Kevin Brennan Writes About What It's Like
This piece in the Paris Review reminds me that I was a pretty early adopter of the personal word processor. Yes, in the 1980s …
I remember how annoying it was to type and retype my stories, even when I had access to an IBM Selectric at work. And if there wasn’t a photocopier handy you had to resort to carbon paper, which — don’t get me started on carbon paper.
Then, in 1983 I got a job in an office that had something of a word processor on its now medieval-seeming computer system. I used it to write my very first attempt at a novel. This was not easy because I had to insert HTML-like codes for paragraph breaks and spacing, and it was hard to format simple things like margins. Still, it was easier than typing and retyping … and retyping again.
I read an interview somewhere in there with the late great Stanley Elkin (cited in the Paris Review piece and shown above with his ‘puter), in which he said something along the lines of, “If you’re a writer, you need to run right out and buy yourself a word processor. It will change everything.”
I followed his sage advice. I ran right out and got myself an Apple IIe and a dot-matrix printer. And reams of paper with perforated edging strips.
If you’ve never seen an Apple IIe, let me just say it seems now like something that would hinder writing rather than help. Its disk drive took floppies. One slot was for the software (mine was called PFS Write) and one was for your files. Storage on a floppy was probably close to 0 in today’s terms.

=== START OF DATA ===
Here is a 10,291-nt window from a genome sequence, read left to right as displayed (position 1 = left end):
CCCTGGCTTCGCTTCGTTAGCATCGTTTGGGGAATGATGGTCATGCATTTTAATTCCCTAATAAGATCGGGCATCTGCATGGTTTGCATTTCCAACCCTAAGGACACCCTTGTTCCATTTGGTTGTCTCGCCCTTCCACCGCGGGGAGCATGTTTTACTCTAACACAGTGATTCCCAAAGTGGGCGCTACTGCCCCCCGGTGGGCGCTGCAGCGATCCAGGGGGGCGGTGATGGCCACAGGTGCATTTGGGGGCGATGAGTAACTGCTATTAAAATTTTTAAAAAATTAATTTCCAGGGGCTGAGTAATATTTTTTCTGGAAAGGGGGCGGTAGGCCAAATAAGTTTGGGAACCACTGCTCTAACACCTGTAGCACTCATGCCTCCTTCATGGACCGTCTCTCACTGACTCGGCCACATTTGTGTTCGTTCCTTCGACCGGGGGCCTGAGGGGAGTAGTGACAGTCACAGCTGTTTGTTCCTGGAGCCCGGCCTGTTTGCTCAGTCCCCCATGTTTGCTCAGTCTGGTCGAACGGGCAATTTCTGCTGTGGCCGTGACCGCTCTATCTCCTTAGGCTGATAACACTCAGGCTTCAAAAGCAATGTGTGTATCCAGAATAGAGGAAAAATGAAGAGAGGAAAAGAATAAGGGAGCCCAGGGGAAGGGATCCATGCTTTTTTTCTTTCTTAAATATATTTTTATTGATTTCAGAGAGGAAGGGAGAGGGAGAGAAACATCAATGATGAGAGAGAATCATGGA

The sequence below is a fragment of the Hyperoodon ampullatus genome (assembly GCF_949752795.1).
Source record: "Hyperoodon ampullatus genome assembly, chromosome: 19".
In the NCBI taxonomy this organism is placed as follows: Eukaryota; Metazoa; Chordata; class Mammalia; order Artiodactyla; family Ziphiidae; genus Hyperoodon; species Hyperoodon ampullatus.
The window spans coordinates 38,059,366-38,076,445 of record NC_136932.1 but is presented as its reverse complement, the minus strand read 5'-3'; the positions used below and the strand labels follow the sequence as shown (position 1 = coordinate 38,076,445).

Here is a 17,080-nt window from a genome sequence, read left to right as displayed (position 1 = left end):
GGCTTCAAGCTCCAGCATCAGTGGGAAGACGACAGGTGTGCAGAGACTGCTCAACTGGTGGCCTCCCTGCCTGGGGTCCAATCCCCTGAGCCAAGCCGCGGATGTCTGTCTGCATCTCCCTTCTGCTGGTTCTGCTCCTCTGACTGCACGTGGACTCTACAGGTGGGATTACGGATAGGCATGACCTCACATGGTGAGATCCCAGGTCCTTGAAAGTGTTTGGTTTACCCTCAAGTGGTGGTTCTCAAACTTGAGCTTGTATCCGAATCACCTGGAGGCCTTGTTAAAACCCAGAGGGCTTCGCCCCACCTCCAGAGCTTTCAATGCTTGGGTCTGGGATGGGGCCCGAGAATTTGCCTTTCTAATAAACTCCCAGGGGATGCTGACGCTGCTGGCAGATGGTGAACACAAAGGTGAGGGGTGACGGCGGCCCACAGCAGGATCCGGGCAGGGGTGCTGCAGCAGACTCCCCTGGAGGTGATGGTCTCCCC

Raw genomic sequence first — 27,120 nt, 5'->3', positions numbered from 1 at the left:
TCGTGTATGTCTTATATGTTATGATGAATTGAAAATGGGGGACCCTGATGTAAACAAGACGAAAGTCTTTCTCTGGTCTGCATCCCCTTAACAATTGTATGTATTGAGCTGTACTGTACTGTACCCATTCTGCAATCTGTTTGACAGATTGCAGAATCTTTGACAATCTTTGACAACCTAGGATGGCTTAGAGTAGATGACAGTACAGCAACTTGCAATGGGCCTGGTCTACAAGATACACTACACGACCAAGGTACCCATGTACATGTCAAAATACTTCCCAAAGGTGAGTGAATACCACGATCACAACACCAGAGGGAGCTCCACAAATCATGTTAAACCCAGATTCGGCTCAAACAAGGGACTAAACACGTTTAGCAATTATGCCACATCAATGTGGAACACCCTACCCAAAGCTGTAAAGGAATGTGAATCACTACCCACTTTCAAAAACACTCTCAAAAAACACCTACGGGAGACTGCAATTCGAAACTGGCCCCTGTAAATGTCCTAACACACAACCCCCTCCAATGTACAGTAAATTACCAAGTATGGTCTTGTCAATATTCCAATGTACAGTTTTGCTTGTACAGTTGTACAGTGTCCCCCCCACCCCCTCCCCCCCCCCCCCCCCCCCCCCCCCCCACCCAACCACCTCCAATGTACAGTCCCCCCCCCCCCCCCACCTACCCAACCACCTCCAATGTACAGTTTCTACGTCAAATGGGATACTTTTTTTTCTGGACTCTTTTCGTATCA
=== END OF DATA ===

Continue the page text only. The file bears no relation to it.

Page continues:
But, damn it, that machine helped me get my novel out of my head. (I’d given up on the work system when a co-worker found my manuscript and ran around going, “Oh my God, look what’s on the word processor! It’s a sex scene!”) Slowly — very slowly — but surely, I pecked away at the strange little keyboard, watching my words flow across that strange little screen in that strange green-on-black type, and one day the book was finished. Without a leaf of carbon paper. Sure, it took up about eight floppies, but it was all there, and it looked spectacular when I printed it out.
The hardest part, in retrospect, was taking all those perforated strips off the four hundred pages.
Anyway, children. Grandchildren. Appreciate your word processor. Adore your find and replace. Don’t yearn for the past, even though we had better music.
The world has improved since my youth … at least for writers.